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RAI bill: a way out of the darkness
Posted:Aug 23, 2017
 
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DEMOCRACY dies in the darkness — the new motto of The Washington Post is also an easy aphorism for governments struggling to identify the right balance between transparency and secrecy. In what may prove to be a significant victory for transparency and accountability of public authorities, the Senate on Tuesday unanimously approved the Right of Access to Information Bill, 2017. The National Assembly, too, will have to approve the bill before it can become law, but unanimous approval in the upper house suggests that a giant step forward has been taken. The key will be for parliament to not yield to the objections of public authorities that may fear what a true and substantive right to information regime may achieve for the cause of democracy and public accountability.
 
The provincial experience with RTI laws has revealed many flaws. Too many exemptions, especially in vague and blanket terms, for public officials seeking to shield information from the public; cumbersome application processes and few public awareness programmes; and an appeals process that favours public officials rather than the common folk seeking to access information. In the Senate, which has a number of members skilled in legislation, governance and public affairs, the approach to drafting the RAI Bill appears to have been a more sensible, public-minded one: start with the principle that maximum information is a public good; keep exemptions to a minimum; and put in place a responsive appeals process. If the law is not watered down in the National Assembly and if the new RTI regime at the federal level is made known to the public through sustained awareness-creation, it could go some way to address the unnecessary opacity of government.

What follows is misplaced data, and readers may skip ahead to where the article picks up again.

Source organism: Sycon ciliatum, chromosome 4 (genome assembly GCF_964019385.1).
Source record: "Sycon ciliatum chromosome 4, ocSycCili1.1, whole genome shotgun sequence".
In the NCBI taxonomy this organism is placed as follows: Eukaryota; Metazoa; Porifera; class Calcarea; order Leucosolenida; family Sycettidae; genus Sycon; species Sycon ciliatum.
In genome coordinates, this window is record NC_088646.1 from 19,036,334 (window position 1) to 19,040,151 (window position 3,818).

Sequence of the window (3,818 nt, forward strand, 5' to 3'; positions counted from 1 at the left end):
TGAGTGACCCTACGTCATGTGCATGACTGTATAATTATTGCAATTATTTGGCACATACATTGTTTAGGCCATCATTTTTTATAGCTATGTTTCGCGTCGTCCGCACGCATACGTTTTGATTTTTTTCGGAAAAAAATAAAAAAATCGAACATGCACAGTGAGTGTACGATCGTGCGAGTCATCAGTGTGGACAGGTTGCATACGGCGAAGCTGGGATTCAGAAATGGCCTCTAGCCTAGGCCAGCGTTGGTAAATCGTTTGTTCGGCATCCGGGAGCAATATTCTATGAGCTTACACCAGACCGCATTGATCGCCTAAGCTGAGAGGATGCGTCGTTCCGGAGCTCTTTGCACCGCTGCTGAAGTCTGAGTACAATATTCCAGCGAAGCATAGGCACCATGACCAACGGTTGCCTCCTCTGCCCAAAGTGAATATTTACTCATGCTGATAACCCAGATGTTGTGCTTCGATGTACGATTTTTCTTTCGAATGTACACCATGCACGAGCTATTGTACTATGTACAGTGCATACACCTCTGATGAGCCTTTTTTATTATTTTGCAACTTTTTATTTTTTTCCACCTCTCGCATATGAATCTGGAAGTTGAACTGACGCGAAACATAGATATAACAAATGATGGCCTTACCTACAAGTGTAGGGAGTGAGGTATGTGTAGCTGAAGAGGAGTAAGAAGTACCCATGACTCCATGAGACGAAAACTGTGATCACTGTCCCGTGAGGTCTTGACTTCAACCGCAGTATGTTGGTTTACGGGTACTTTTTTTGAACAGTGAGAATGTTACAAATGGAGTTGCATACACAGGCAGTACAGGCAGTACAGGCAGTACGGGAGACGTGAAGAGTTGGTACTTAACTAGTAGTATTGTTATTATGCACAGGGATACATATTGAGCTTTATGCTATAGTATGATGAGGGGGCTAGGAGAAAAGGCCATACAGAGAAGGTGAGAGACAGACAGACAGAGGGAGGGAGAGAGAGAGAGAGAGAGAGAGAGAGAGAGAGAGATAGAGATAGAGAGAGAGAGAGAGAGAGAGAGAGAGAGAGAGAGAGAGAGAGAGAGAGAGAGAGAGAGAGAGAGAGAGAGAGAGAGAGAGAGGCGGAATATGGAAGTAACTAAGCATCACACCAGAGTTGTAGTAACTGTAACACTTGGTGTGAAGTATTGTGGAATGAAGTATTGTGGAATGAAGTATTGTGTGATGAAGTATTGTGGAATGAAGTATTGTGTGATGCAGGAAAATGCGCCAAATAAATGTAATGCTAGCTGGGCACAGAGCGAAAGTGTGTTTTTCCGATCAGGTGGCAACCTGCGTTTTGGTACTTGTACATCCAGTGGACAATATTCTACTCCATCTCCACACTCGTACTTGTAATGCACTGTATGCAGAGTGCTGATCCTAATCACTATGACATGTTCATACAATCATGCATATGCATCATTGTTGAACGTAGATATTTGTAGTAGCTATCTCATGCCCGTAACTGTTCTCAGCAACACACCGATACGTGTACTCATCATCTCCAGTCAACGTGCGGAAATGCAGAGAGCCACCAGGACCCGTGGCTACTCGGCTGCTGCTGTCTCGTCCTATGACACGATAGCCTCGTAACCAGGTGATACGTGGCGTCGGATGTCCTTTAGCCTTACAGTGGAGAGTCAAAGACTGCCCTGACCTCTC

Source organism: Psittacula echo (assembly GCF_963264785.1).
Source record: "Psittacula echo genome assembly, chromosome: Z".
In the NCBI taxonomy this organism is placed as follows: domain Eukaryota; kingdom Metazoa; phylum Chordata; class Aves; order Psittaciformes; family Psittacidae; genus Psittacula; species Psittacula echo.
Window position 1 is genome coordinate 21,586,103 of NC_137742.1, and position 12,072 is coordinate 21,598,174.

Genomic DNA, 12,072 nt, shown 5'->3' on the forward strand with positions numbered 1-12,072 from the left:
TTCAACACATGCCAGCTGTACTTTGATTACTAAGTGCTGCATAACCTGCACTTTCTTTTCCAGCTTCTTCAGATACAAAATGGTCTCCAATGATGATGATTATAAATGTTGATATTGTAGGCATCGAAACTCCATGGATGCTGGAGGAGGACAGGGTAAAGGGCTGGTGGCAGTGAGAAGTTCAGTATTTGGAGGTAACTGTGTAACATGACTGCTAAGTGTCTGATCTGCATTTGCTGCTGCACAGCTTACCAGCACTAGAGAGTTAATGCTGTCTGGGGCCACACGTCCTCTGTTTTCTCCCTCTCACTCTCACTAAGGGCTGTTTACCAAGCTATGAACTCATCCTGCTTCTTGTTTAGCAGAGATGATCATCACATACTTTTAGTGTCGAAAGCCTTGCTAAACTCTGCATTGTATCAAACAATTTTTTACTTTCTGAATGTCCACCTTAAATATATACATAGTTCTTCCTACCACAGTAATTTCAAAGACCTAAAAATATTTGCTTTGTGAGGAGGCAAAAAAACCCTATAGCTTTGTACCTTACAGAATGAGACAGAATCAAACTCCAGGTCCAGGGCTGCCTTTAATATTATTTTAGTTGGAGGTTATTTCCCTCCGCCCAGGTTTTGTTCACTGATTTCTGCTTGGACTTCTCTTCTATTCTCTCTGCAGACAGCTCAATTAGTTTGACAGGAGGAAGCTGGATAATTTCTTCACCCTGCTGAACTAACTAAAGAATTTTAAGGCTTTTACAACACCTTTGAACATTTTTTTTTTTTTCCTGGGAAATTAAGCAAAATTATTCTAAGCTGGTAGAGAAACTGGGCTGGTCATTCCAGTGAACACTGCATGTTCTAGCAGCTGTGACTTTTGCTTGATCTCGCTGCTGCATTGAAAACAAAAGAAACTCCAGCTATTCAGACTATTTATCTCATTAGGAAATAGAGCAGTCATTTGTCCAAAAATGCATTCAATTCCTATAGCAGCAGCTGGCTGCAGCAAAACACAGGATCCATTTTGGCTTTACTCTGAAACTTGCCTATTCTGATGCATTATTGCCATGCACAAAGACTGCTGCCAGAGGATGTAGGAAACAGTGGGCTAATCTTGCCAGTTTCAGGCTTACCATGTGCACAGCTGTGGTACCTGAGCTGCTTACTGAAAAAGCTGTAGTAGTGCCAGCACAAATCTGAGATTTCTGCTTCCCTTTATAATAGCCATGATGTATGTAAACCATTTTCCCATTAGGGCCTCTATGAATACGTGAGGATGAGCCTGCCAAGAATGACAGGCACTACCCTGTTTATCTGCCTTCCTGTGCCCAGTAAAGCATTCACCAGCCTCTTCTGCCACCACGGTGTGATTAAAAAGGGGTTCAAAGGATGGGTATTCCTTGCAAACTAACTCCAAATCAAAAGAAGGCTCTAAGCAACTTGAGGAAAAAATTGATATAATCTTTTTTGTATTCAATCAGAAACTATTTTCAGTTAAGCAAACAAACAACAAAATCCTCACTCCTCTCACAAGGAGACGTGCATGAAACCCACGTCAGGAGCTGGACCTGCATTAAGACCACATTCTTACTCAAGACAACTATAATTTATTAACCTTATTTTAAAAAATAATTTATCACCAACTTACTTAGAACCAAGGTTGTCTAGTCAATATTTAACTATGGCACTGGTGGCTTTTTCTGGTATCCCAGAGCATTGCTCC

The desperate need for a meaningful RTI regime at the federal level can be gauged from the fact that the Freedom of Information Ordinance, 2002, which the new law would seek to replace, is largely unheard of in the public domain. Indeed, the FIO 2002 quickly emerged as a law designed more to continue the suppression of information than its greater dissemination. The range of subjects designated as public record in the Senate bill indicates its scope and potential effectiveness: policies and guidelines, the disposal of property, the expenditure of public body, performance, duties, functions, grant of licences, benefits, privileges and contracts. In theory, an individual will not only be able to determine a public official’s duties but could also demand information pertaining to the execution of those responsibilities. Strong RTI laws have in several developing nations helped strengthen citizens’ rights, expose corruption and improve governance. Ahead of a general election and at a time the national discourse is focused on corruption in government, a new RTI law can to some extent demonstrate that parliament does act in the public interest.
 
 
 
 
 
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